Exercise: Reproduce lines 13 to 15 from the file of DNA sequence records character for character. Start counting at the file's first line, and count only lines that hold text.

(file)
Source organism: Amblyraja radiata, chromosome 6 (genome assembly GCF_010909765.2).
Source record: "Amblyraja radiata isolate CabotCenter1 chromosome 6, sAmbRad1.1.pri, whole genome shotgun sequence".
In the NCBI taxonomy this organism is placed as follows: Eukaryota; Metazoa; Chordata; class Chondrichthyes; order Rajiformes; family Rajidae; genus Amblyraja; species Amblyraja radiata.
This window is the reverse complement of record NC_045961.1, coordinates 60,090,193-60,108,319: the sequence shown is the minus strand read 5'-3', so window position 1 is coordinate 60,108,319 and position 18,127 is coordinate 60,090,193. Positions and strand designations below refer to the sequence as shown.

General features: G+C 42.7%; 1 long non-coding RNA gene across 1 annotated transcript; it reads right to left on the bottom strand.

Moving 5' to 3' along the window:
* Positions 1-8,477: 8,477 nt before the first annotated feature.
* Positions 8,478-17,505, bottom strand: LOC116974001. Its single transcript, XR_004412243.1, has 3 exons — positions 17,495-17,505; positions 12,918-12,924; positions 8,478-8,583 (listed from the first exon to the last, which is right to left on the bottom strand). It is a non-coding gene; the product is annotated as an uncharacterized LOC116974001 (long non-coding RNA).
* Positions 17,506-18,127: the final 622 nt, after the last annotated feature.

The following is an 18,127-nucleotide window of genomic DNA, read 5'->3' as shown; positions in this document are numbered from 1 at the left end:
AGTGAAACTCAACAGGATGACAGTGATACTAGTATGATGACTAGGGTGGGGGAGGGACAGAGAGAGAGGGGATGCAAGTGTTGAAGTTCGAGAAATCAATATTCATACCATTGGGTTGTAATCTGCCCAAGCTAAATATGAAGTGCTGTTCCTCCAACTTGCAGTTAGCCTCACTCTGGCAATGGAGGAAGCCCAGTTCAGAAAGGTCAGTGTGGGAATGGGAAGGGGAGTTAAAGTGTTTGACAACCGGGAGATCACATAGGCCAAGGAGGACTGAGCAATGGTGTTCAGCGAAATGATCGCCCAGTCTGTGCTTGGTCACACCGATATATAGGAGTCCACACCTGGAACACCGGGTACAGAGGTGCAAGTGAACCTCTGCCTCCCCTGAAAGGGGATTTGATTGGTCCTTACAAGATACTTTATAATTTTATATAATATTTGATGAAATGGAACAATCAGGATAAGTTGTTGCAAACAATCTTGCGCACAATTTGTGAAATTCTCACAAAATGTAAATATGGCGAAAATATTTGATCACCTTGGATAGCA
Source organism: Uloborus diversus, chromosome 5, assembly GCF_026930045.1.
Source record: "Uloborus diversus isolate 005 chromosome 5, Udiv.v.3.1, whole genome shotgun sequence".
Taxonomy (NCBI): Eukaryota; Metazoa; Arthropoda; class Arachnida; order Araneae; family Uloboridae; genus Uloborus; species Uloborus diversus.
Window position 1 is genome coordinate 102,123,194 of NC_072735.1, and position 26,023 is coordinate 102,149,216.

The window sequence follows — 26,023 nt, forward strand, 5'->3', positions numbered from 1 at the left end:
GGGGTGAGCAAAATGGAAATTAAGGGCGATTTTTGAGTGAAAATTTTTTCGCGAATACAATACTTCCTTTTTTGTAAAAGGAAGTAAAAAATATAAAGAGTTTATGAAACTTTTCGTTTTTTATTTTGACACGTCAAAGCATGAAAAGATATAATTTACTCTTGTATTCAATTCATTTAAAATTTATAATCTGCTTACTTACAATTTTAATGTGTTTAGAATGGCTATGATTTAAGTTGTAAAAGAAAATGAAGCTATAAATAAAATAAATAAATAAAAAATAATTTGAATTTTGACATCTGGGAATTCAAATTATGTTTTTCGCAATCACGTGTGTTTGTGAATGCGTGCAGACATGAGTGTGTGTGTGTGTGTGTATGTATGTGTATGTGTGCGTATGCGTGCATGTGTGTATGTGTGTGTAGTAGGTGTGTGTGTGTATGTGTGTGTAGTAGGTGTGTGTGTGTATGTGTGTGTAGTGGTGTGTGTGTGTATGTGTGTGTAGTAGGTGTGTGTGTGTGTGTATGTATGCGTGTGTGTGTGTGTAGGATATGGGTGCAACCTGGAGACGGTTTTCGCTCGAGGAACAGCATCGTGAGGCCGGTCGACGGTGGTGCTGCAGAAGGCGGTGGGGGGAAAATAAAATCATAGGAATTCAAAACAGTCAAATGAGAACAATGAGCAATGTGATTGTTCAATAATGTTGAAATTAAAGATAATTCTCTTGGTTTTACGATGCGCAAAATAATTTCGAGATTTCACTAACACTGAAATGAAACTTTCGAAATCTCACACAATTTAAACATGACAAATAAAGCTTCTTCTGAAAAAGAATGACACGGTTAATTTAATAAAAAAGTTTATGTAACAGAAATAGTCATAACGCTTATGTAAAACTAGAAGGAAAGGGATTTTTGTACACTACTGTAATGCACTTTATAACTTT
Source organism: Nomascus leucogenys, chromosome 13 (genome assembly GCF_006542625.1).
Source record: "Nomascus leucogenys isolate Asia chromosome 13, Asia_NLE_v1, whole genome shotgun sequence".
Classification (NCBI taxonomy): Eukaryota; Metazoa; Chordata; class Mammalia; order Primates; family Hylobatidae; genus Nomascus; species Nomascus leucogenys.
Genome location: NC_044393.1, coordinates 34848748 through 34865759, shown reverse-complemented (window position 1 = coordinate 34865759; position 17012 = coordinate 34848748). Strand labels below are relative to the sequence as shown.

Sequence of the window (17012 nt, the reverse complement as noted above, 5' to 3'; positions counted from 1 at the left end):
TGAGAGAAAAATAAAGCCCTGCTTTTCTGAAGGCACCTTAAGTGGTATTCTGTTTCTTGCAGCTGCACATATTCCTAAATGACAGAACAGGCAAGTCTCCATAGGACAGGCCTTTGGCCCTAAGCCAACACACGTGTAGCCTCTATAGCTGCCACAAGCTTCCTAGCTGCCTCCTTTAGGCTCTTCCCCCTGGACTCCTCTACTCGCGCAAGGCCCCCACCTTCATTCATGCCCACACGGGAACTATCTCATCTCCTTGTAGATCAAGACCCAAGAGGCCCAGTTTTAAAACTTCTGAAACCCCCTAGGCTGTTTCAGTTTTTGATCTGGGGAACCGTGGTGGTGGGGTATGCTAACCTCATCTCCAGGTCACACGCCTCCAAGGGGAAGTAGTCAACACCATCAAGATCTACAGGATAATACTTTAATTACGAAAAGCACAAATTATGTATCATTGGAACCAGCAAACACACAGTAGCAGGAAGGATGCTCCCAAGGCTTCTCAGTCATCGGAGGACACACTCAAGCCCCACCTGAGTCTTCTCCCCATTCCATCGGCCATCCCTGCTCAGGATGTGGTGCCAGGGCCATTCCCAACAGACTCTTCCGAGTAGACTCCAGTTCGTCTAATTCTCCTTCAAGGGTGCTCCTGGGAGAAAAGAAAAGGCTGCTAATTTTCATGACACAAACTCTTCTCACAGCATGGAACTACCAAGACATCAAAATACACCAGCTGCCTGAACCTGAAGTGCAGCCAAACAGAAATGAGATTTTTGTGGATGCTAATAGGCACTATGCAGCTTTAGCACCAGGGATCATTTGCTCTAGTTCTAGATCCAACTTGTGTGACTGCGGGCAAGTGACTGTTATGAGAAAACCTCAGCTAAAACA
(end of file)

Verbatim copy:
Source record: "Uloborus diversus isolate 005 chromosome 5, Udiv.v.3.1, whole genome shotgun sequence".
Taxonomy (NCBI): Eukaryota; Metazoa; Arthropoda; class Arachnida; order Araneae; family Uloboridae; genus Uloborus; species Uloborus diversus.
Window position 1 is genome coordinate 102,123,194 of NC_072735.1, and position 26,023 is coordinate 102,149,216.